July 2018: Focus on Older People
Our latest HSMC update highlights the launch of BRACE, the new rapid service evaluation centre led by HSMC and funded by the National Institute of Health Research (NIHR) for five years. It also draws attention to a new research report published with Cancer Research UK (CRUK), as well as our wider programme of research focused on the needs of older people.
The health system faces two linked challenges: the growing proportion of older people with care needs (75% of 75 year olds have two or more long term conditions); and the continuing uncertainty about whether NHS and social care funding will be sufficient to meet current and projected needs. Focusing funding for service improvement on older people’s needs will be vital for efficient resource use and achieving the best individual outcomes. The new BRACE rapid service evaluation centre is well positioned to respond to this service improvement challenge by identifying promising interventions early on and ensuring they are more quickly understood.

There is nothing simple about getting services right for the oldest and most frail in our society. Not only are their needs typically the most clinically complex, but cognitive decline and dependency on others present further complications for care planning. In her recent thinkpiece on the announcement of extra funding for the NHS, Judith Smith argues that whilst the money is very welcome, it needs to be used to help address some known and persistent weaknesses in NHS and social care, so that we can "coordinate care for our frail elderly relatives in what is a fiendishly complicated and often fragmented care system”.

HSMC’s newly published research report Advancing care, advancing years: improving cancer treatment and care for an ageing population, led by Kerry Allen, with Hilary Brown, Karen Newbigging and Kelly Singh, highlights what needs to be done to improve the ways in which older people are able to make decisions about cancer treatment options, and be assured of more consistent care with improved individual experience. The research underpins CRUK’s approach to treating and caring for older people and informs a policy briefing, launched alongside the report. We found cancer services that serve older people best may be those that prioritise: generating better data about treatment outcomes in older people with multiple conditions; considering additional information (especially about frailty) in clinical treatment recommendations; and providing the space and skills to share complex decisions with patients and their families. A key recommendation is about the ways in which information needs to be shared across primary and secondary care teams involved in the care of an older person with cancer.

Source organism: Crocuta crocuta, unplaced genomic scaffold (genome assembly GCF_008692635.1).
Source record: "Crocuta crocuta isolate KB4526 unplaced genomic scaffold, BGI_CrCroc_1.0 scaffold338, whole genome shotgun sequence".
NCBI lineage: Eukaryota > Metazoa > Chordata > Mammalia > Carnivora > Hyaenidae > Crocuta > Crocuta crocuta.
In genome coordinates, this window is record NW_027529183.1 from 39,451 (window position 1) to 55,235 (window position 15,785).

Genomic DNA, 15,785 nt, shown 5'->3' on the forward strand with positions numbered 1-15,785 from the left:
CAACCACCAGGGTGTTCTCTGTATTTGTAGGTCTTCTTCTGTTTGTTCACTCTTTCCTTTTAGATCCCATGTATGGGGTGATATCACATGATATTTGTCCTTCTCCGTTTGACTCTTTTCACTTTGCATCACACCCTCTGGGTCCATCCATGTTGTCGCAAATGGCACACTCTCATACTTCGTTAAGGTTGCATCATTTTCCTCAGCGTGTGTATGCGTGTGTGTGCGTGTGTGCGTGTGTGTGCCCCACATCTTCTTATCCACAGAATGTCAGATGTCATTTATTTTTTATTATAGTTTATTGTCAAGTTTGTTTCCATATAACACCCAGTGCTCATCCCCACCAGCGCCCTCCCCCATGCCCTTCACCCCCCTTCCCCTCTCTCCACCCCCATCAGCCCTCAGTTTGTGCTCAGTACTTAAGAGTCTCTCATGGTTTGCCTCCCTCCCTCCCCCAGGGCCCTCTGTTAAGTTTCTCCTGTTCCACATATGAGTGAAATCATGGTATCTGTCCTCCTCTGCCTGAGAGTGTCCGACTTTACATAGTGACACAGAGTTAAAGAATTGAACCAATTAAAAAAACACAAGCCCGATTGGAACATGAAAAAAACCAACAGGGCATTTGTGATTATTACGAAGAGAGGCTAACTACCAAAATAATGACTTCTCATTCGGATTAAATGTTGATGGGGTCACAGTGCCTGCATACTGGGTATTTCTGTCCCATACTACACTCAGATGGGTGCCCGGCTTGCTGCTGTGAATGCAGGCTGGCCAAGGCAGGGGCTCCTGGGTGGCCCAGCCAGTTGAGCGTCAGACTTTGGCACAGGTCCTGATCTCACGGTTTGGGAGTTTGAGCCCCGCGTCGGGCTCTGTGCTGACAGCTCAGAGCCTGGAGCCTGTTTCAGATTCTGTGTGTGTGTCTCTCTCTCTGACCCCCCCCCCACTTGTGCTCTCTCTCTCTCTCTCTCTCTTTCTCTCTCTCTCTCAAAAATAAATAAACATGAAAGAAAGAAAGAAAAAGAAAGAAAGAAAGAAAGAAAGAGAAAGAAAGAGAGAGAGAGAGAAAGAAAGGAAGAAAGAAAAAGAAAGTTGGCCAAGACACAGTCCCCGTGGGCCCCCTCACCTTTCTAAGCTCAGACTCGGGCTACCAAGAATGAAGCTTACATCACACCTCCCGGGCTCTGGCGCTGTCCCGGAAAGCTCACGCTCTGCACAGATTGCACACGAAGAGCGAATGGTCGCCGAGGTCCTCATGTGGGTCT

Robin Miller and Judith Smith are leading HSMC's contribution to the five-year National Evaluation of Integrated Care and Support Pioneers. Catherine Needham is leading a national evaluation of local authority activities in the shaping of social care markets with a focus on the extent to which services are able to be personalised to the specific needs service users. In order to assess the impact of the Care Act, the study combines critical policy analysis with practice insights and viewpoints of people who use services (including older people) in eight local authority sites.

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Related publications on older people
Jon Glasby, Kerry Allen and former HSMC academic Suzanne Robinson published a paper in the journal Social Policy and Administration reporting findings from an evaluation of a large scale closure programme of older people’s care homes and linked day centre provision. They found that if managed well, these transitions can result in improved outcomes for some older people.

Jon Glasby’s recent article for a Local Government Association think piece series on sustainable social care draws us away from the usual economic debates to explore the personal, political and philosophical dimensions of social care funding reform.
 
 
   
 
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